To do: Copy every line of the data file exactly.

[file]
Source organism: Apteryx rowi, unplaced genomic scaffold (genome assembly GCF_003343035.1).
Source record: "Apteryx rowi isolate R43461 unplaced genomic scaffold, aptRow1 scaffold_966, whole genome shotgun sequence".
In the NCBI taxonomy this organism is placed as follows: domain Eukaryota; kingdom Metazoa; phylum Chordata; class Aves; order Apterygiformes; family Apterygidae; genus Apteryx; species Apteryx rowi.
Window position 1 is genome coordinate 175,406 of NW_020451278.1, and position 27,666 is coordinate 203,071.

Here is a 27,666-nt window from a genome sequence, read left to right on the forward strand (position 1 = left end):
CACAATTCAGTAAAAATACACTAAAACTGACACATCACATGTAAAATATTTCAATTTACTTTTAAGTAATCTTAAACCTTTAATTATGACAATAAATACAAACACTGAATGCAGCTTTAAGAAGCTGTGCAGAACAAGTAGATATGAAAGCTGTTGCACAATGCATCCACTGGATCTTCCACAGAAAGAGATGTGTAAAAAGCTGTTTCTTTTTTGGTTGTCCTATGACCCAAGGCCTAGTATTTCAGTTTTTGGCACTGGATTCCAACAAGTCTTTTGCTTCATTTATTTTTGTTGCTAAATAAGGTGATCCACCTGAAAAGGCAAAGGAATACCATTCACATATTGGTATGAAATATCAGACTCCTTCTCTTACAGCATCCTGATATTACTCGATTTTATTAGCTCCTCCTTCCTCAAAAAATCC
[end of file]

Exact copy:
Source organism: Apteryx rowi, unplaced genomic scaffold (genome assembly GCF_003343035.1).
Source record: "Apteryx rowi isolate R43461 unplaced genomic scaffold, aptRow1 scaffold_966, whole genome shotgun sequence".
In the NCBI taxonomy this organism is placed as follows: domain Eukaryota; kingdom Metazoa; phylum Chordata; class Aves; order Apterygiformes; family Apterygidae; genus Apteryx; species Apteryx rowi.
Window position 1 is genome coordinate 175,406 of NW_020451278.1, and position 27,666 is coordinate 203,071.

Here is a 27,666-nt window from a genome sequence, read left to right on the forward strand (position 1 = left end):
CACAATTCAGTAAAAATACACTAAAACTGACACATCACATGTAAAATATTTCAATTTACTTTTAAGTAATCTTAAACCTTTAATTATGACAATAAATACAAACACTGAATGCAGCTTTAAGAAGCTGTGCAGAACAAGTAGATATGAAAGCTGTTGCACAATGCATCCACTGGATCTTCCACAGAAAGAGATGTGTAAAAAGCTGTTTCTTTTTTGGTTGTCCTATGACCCAAGGCCTAGTATTTCAGTTTTTGGCACTGGATTCCAACAAGTCTTTTGCTTCATTTATTTTTGTTGCTAAATAAGGTGATCCACCTGAAAAGGCAAAGGAATACCATTCACATATTGGTATGAAATATCAGACTCCTTCTCTTACAGCATCCTGATATTACTCGATTTTATTAGCTCCTCCTTCCTCAAAAAATCC